The aviation sector is in severe financial distress since the start of the global pandemic. To prevent the sector from collapsing, the Dutch government is negotiating terms with, among others, pilots. Floris de Haan, senior researcher in Air Transport Economics at Erasmus School of Economics, provides an analysis of the situation to sketch a picture of what the future may hold for Air France-KLM.
President-director Pieter Elbers of KLM has put the future of the company in unmistakable terms in the case that pilots don’t agree to turn in part of their salary: the end could be near. Wopke Hoekstra, the Dutch Minister of Finance, has made a salary cutback a major condition for the lending of an aid package entailing 3.4 billion euros to the aviation sector. The pilot union reacted fiercely, but De Haan expects the unions to agree to these terms and take their responsibilities: in the following five years salaries are probably agreed to rise again.
However, these measurements don’t implicate that KLM will be safe for the years to come. According to forecasts, funds are expected to be exhausted in the course of 2021. How long these funds will last exactly, is hard to say, according to De Haan: ‘In order to fly you must be allowed to, want to and be able to’. Multiple factors are of influence, such as demand for flights and the availability of alternatives. Even if a vaccine will be available to the general public and people will be able to sit next to each other in airplanes again, it is not a given that the aviation industry will recover. Prices of flight tickets are rising, alternatives for flights to hold business meetings such as Zoom, MS Teams and Skype, and an upcoming financial crisis are real threats to the viability of the sector. In order to overcome these challenges, KLM will have to restructure salaries and cut costs. Furthermore, demand for flights will have to rise in order to be able to generate more income. Whether this scenario is likely, is the question: research shows that there is a strong correlation between a country’s Gross National Product and demand for flights.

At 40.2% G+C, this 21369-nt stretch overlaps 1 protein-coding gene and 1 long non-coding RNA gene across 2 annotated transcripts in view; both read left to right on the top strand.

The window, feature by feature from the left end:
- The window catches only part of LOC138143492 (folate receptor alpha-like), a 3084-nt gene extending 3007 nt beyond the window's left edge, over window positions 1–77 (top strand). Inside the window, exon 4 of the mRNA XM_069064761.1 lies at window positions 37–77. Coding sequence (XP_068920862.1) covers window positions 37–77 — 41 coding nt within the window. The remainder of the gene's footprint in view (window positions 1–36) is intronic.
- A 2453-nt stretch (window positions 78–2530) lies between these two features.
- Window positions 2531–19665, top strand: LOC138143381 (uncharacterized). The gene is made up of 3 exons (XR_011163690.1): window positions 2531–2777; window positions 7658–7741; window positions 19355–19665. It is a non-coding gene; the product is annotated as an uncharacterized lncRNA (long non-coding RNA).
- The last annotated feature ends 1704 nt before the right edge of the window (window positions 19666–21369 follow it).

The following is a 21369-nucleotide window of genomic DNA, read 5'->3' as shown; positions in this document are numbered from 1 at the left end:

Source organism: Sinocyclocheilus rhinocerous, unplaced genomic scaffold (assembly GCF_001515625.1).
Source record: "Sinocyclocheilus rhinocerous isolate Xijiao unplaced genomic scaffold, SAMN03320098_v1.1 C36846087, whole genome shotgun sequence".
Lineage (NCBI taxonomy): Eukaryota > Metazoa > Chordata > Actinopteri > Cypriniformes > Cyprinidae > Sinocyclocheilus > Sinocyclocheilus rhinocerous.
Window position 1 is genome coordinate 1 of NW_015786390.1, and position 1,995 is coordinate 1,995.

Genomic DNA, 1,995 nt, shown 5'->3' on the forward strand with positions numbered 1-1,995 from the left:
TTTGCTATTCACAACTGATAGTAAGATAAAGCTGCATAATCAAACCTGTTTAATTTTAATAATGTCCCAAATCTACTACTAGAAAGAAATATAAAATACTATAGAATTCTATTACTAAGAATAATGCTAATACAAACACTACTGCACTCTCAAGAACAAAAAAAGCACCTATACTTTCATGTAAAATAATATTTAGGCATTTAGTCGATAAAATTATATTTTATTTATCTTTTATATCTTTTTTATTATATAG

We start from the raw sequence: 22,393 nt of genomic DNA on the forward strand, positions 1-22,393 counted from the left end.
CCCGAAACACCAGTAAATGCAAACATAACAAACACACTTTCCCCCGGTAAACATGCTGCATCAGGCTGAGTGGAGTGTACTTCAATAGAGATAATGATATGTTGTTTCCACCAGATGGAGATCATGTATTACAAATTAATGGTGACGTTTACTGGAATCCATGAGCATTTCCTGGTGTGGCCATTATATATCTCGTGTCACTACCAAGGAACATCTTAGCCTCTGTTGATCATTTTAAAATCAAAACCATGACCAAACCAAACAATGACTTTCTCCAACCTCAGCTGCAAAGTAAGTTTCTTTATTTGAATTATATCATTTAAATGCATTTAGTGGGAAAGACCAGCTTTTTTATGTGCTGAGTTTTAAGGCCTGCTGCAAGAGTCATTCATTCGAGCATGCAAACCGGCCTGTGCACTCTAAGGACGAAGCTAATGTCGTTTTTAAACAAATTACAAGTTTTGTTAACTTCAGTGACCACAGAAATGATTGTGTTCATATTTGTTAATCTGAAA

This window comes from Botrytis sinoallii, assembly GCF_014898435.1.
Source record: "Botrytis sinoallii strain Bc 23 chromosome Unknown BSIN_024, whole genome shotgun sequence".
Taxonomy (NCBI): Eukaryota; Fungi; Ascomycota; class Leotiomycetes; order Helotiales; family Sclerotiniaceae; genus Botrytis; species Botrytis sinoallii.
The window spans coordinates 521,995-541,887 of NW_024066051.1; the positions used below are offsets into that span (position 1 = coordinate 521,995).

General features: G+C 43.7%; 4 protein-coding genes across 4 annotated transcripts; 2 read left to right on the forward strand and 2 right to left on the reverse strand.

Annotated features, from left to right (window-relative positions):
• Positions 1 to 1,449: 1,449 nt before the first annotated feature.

If the situation continues to be as it is right now, the need for a second round of aid measures will be reality. De Haan suggests that the Dutch and French government might opt to increase the share they hold in Air France-KLM. What this will mean for the power relations between these major shareholders is still unclear. One of the possible consequences of a second capital injection is nationalisation of the enterprise. Bankruptcy is less likely: the infrastructure that Air France-KLM provides is an important allocation factor for companies.